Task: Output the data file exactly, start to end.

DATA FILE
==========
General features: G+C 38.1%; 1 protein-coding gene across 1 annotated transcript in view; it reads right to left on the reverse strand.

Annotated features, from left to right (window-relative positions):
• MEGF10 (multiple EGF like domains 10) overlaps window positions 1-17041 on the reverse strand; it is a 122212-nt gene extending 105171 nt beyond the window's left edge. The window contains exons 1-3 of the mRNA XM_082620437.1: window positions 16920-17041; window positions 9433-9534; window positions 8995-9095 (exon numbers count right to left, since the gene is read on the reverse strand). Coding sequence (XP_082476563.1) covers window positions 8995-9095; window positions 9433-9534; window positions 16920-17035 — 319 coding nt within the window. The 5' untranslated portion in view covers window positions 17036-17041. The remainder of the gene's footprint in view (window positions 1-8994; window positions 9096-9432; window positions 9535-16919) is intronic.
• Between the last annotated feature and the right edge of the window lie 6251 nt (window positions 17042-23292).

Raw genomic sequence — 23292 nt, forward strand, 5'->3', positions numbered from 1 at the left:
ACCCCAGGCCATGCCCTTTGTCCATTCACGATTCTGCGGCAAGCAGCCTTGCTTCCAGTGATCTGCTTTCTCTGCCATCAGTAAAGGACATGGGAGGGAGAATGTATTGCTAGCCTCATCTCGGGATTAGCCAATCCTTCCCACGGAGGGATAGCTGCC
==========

General features: G+C 38.1%; 1 protein-coding gene across 1 annotated transcript in view; it reads right to left on the reverse strand.

Annotated features, from left to right (window-relative positions):
• MEGF10 (multiple EGF like domains 10) overlaps window positions 1-17041 on the reverse strand; it is a 122212-nt gene extending 105171 nt beyond the window's left edge. The window contains exons 1-3 of the mRNA XM_082620437.1: window positions 16920-17041; window positions 9433-9534; window positions 8995-9095 (exon numbers count right to left, since the gene is read on the reverse strand). Coding sequence (XP_082476563.1) covers window positions 8995-9095; window positions 9433-9534; window positions 16920-17035 — 319 coding nt within the window. The 5' untranslated portion in view covers window positions 17036-17041. The remainder of the gene's footprint in view (window positions 1-8994; window positions 9096-9432; window positions 9535-16919) is intronic.
• Between the last annotated feature and the right edge of the window lie 6251 nt (window positions 17042-23292).

Raw genomic sequence — 23292 nt, forward strand, 5'->3', positions numbered from 1 at the left:
ACCCCAGGCCATGCCCTTTGTCCATTCACGATTCTGCGGCAAGCAGCCTTGCTTCCAGTGATCTGCTTTCTCTGCCATCAGTAAAGGACATGGGAGGGAGAATGTATTGCTAGCCTCATCTCGGGATTAGCCAATCCTTCCCACGGAGGGATAGCTGCC